Remember those early days of quarantine when we relished wearing pjs all day and sleeping in? While novel and wonderful at the time (if you forgot there was a killer virus on the loose), all of this lounging and dozing came with a few downsides.
One of the most annoying negatives we’re noticing is a change in our sleep patterns. Binge-watching shows until the wee hours and sleeping late has made it harder for us to get back into the swing of things now that life is returning to a new sense of “normal.”
Some of us have to get up on time to work, drive the kids to school, or help monitor their remote lessons. Now that we’re struggling to fall (and stay) asleep at night, this is becoming a bit harder. Don’t worry; we can help.
Here are five things you need to STOP doing today to undo the damage caused by a lax pandemic sleep routine.
1. Stop Sleeping in During the Week Sleeping in has to be one of the best parts of quarantine. School and work commutes ground to a halt, allowing us to turn off the alarm, roll over, and enjoy an extra hour (or more) of zzzs each morning. What bliss!
In the beginning, this was helpful at combating sleep deprivation. A study published in the American Journal of Physiology-Endocrinology and Metabolism, for instance, found that sleeping in on the weekend can reduce sleepiness and cortisol levels. Over time, however, oversleeping can cause negative effects.
Limit your sleep-ins to once or twice a week and set an alarm so you don’t stay in bed for too long. Just an hour extra is enough to feel better rested.
2. Stop Drinking Alcohol Before Bed We know you don’t want to hear this, but all that extra drinking you’ve been doing during quarantine can mess with your sleep, not to mention your waistline. We’re not judging. Trust us, we too have been guilty of this indulgence.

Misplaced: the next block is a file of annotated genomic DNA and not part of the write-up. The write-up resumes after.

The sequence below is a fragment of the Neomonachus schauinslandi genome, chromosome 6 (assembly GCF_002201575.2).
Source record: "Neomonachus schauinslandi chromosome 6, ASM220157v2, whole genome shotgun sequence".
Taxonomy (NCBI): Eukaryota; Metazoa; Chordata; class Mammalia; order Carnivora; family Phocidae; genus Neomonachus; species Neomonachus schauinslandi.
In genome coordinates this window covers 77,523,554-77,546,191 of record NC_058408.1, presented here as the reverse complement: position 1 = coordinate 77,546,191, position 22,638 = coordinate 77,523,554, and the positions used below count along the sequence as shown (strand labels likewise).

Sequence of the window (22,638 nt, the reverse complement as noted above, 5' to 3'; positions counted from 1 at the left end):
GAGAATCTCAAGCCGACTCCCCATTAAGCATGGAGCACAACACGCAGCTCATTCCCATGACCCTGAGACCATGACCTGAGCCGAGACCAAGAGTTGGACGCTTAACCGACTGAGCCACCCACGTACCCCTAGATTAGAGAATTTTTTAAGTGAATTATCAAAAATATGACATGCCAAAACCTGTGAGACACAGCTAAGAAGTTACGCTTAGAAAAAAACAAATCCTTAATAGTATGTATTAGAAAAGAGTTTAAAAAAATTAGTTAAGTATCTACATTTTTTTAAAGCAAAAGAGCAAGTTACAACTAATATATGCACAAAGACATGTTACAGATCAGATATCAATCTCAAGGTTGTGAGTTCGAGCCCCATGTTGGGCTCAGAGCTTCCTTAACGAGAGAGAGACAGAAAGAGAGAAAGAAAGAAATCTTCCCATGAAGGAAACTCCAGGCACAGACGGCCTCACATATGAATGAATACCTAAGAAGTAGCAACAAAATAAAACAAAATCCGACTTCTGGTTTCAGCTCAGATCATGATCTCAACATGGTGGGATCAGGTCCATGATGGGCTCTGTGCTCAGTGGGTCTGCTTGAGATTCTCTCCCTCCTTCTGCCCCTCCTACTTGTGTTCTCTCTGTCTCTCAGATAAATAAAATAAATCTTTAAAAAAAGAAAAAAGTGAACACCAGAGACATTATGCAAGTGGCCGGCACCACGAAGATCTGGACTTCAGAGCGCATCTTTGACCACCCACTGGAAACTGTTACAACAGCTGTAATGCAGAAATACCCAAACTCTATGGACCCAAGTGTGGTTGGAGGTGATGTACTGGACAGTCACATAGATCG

If you’re hoping to improve your sleep, though, it’s time to limit the number of drinks you consume daily (no more than one). And don’t consume any alcohol four hours or less before you intend to fall asleep.
According to a study by JMIR Mental Health, consuming two drinks a day is enough to reduce the quality of your sleep by 40 percent. Even drinking less than half a glass can cut our sleep quality by over 9 percent. While drinking alcohol may help you fall asleep (by releasing adenosine—a sleep-inducing chemical in the brain), it can also cause you to awaken in the middle of the night.
3. Stop Exercising Vigorously at Night We all know that exercising is good for us. It wards off diseases and helps improve our mood and cut down on stress. According to a study of 43 elderly adults suffering from insomnia, brisk walking and moderate strength training helped patients fall asleep faster, stay asleep for longer, and gain a better quality of sleep. Exercising too close to bed can have the opposite effect, so aim to work out no less than three hours before lights out.
Instead of exercising, try stretching before bed. A few light, gentle stretches can help ease your mind as well as those tight spots that creep in when you’re stressed.
4. Stop Drinking Coffee After Noon Coffee, tea, and many carbonated beverages contain caffeine, a natural stimulant that makes it even tougher to fall and stay asleep. These effects can last hours after your last drink, so be sure to avoid caffeine after noon, suggests the American Sleep Association. While you’re at it, say no to the stimulant nicotine.
5. Stop Looking at Your Phone in Bed Ban all electronics from your room in the name of good sleep. Our bodies come equipped with a natural circadian rhythm (kind of like an internal clock) that tells us when to feel sleepy or awake. The blue lights emitted by things like our phones can trick our brains into believing it’s daytime.
Reading or watching the news or an upsetting or exciting show (be it on the TV or a smaller device) can cause more stress and anxiety, further messing with your ability to fall asleep.
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